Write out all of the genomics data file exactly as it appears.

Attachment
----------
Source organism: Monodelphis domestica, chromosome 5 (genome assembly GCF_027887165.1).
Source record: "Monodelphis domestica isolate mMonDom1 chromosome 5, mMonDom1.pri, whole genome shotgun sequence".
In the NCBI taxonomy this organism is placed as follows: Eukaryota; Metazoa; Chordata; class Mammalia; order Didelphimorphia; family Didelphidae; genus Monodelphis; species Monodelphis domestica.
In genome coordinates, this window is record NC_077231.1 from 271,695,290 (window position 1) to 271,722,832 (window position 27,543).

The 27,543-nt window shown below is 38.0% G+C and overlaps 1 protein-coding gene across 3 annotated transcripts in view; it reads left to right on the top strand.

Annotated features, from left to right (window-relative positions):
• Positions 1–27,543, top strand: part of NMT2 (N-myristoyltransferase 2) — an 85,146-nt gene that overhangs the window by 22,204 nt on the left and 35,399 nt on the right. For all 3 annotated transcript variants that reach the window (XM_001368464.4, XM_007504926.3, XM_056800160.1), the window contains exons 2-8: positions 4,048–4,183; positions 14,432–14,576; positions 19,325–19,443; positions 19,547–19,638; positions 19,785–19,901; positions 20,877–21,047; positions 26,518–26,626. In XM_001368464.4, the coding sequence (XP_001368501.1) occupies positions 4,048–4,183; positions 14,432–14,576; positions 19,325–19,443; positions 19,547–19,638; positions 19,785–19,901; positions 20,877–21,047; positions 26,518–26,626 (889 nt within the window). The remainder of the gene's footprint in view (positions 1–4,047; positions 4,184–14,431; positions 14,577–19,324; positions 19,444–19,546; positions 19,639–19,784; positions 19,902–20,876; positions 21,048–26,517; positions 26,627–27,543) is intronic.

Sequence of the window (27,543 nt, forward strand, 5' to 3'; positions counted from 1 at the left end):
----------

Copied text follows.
Source organism: Monodelphis domestica, chromosome 5 (genome assembly GCF_027887165.1).
Source record: "Monodelphis domestica isolate mMonDom1 chromosome 5, mMonDom1.pri, whole genome shotgun sequence".
In the NCBI taxonomy this organism is placed as follows: Eukaryota; Metazoa; Chordata; class Mammalia; order Didelphimorphia; family Didelphidae; genus Monodelphis; species Monodelphis domestica.
In genome coordinates, this window is record NC_077231.1 from 271,695,290 (window position 1) to 271,722,832 (window position 27,543).

The 27,543-nt window shown below is 38.0% G+C and overlaps 1 protein-coding gene across 3 annotated transcripts in view; it reads left to right on the top strand.

Annotated features, from left to right (window-relative positions):
• Positions 1–27,543, top strand: part of NMT2 (N-myristoyltransferase 2) — an 85,146-nt gene that overhangs the window by 22,204 nt on the left and 35,399 nt on the right. For all 3 annotated transcript variants that reach the window (XM_001368464.4, XM_007504926.3, XM_056800160.1), the window contains exons 2-8: positions 4,048–4,183; positions 14,432–14,576; positions 19,325–19,443; positions 19,547–19,638; positions 19,785–19,901; positions 20,877–21,047; positions 26,518–26,626. In XM_001368464.4, the coding sequence (XP_001368501.1) occupies positions 4,048–4,183; positions 14,432–14,576; positions 19,325–19,443; positions 19,547–19,638; positions 19,785–19,901; positions 20,877–21,047; positions 26,518–26,626 (889 nt within the window). The remainder of the gene's footprint in view (positions 1–4,047; positions 4,184–14,431; positions 14,577–19,324; positions 19,444–19,546; positions 19,639–19,784; positions 19,902–20,876; positions 21,048–26,517; positions 26,627–27,543) is intronic.

Sequence of the window (27,543 nt, forward strand, 5' to 3'; positions counted from 1 at the left end):